Are You Invested? Time to Commission a Change

Banking on Super Charged Change!

Of all industries facing explosive change throughout 2019, the financial industry has to be there at the top.

Following the well-publicised Royal Commission into the banking, superannuation and financial services industry, the industry is going to have to undergo fundamental change if it is to survive, let alone thrive, in 2020 and beyond.

Resilience is needed now more than ever.


The fallout is already massive and exceedingly public.

There are not many people unaware that one major organisation continued to charge dead customers for life insurance despite knowing there was no longer a life left to insure. This conduct was so widespread it is estimated that compensation could touch A$1 billion. 

 Their profits plunged (as did many) in the aftermath of the royal commission,

Major management changes, (including head rolling), have been seen across the financial sector and many before the royal commission recommendations were even announced.


The industry will be under close scrutiny from both regulators and the public. Winning back public trust will be a key objective. The need for transparency, clarity and accountability will drive extensive change. Organisations will have to reinvent themselves.

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There will be extensive change across the sector and organisations will forcefully strive to stay ahead of the game and be competitive.

Changes will include (in no particular order and not limited to):

·      Culture, practices and behaviours

·      Customer service and experience

·      Employee engagement and experience

·      Simplification, transparency and clarity of products and services

·      Alignment of strategy with organisational and individual performance metrics

·      Legislative and regulative driven transformation


The question is I have for this industry, is ‘Are you ready?’

Significant change is going to permeate every nook and cranny of these organisations. No stone will be unturned 

This will require a concerted and determined effort to realise the successful people side of change.

The traditional conversation about resistance to change must be supplanted with resilience to change.

 The speed and force of change that has to be undertaken will required a resilient workforce if it is desired outcomes are to be achieved.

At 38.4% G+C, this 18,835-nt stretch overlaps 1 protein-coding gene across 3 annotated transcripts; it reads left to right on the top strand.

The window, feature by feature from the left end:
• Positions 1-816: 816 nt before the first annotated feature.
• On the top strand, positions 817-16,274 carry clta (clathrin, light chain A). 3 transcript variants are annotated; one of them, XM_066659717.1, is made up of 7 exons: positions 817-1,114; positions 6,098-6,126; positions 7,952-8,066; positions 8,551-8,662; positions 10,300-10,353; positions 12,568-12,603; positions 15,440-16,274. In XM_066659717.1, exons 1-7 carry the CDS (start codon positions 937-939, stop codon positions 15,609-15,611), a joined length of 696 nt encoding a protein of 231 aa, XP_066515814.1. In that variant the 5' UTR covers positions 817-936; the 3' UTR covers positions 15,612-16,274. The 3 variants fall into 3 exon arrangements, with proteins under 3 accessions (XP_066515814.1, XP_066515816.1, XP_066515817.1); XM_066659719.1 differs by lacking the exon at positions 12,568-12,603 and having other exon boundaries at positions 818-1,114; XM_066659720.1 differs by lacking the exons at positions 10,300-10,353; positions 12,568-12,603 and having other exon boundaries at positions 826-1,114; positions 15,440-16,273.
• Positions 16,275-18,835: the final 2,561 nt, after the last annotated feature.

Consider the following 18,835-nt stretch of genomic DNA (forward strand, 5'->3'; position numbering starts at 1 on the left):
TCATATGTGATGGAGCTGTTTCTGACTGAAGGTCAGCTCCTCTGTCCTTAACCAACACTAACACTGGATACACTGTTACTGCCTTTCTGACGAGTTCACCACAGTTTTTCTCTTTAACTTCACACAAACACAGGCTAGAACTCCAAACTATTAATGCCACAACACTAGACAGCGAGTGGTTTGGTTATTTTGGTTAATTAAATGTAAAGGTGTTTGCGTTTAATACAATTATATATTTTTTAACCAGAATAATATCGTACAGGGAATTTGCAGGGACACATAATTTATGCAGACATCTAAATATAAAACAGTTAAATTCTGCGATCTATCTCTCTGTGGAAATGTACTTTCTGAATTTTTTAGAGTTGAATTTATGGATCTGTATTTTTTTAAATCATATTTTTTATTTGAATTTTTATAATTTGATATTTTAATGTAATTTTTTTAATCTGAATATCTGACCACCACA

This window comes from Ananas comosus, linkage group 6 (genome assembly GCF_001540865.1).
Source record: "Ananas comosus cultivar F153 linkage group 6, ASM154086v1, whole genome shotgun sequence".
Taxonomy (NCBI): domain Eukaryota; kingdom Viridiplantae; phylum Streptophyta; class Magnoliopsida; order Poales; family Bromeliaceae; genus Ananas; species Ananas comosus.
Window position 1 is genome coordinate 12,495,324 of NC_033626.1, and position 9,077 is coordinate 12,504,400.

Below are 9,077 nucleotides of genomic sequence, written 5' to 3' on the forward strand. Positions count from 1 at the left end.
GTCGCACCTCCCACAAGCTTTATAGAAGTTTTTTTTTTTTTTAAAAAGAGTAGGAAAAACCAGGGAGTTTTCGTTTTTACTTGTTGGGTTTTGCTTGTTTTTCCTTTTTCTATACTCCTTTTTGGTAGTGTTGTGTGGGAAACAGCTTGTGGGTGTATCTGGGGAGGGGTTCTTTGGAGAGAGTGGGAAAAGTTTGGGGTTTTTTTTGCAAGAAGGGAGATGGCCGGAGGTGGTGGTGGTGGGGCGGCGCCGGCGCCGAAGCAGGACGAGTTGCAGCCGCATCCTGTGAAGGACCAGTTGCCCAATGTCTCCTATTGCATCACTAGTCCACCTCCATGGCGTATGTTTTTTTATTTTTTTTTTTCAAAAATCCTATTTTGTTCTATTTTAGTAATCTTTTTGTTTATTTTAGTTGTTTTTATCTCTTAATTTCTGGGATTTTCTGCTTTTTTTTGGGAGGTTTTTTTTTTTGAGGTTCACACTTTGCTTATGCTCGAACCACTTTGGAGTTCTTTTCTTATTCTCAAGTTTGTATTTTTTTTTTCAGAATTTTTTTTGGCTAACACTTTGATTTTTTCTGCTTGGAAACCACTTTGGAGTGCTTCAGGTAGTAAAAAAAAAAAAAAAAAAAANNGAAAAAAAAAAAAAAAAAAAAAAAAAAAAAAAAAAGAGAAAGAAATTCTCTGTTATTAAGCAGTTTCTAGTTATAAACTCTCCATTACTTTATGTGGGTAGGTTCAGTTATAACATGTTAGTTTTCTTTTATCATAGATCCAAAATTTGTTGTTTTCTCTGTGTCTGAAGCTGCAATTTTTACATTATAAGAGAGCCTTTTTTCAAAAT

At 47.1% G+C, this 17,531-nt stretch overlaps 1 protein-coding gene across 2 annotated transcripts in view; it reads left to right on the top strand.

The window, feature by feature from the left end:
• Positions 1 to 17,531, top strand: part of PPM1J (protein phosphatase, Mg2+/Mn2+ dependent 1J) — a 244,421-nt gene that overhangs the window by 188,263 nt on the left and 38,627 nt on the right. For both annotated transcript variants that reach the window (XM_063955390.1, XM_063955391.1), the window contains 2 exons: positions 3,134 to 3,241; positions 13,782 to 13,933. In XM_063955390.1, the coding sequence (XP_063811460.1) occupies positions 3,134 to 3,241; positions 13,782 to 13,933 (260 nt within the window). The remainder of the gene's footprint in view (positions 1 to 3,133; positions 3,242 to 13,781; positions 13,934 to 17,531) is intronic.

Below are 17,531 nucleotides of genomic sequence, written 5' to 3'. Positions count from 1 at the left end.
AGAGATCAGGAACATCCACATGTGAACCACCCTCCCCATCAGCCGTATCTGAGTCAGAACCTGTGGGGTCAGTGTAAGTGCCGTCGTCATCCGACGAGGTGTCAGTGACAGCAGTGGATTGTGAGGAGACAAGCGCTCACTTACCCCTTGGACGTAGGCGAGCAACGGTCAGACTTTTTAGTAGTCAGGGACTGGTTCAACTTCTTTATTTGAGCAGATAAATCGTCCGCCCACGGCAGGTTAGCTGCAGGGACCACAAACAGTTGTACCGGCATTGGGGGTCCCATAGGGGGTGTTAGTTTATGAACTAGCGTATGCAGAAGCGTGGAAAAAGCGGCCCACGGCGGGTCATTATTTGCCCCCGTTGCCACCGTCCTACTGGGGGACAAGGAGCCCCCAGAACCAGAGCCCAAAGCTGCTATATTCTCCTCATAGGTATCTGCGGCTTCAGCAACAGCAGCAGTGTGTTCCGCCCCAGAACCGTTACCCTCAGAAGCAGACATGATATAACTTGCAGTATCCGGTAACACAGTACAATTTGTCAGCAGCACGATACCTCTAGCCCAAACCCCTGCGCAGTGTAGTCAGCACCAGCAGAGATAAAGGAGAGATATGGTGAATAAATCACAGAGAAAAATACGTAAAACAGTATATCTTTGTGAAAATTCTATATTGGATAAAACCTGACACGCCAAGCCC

Resilience is not just about bouncing back. Resilience is recovering from a setback, learning from it and becoming stronger because of it. 

Resilient employees say ‘Game on!’ They face constant change head on and embrace the challenges and opportunities that it brings. They have stability in the face of a crisis and recover quickly from any setbacks. Setbacks and failures are seen as learning experiences. Grit and growth mindset are core competencies.

Benefits of resilience to individuals include better physical and mental health; improved cognitive functioning; reduced stress, fatigue and burnout; and capacity to thrive in situations of high demand and ongoing pressure.

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Benefits of resilience to organisations include increased profitability, productivity and engagement; lower turnover and absenteeism; competitive edge through increased innovation, experimentation and creativity 

Resilient employees cope well with pressure, adversity and uncertainty. They do so because they have developed the behaviours, thoughts and actions needed.

Resilience can be learnt. Its not a trait you either have or you don't. Everyone can learn behaviours and create strategies to help increase resilience. 


Banking, superannuation and financial services have an obligation to both their customers and their employees. If they want to retain and attract customers, then they need to undertake the changes outlined in this article. They are also obliged to do that if they want to keep their employees in a job. If the organisation fails to make these changes, they will die a fast yet painful death.

The organisation also has the obligation to enable employees to be resilient in the face of change that is needed for success and prosperity.

Last word

Changes in technology and process will not save the financial industry. Changes in behaviour, beliefs and capabilities will. It is all about the people and resilience. That means everyone in the organisation, regardless of where they sit, embracing and adapting to constant change.

A program of awareness, education and development is required to build the organisational-wide capability, establish its roots and then allow it to flourish – ingrain, sustain and maintain.


“The bamboo that bends is stronger than the oak that resists.”



Karen FerrisComment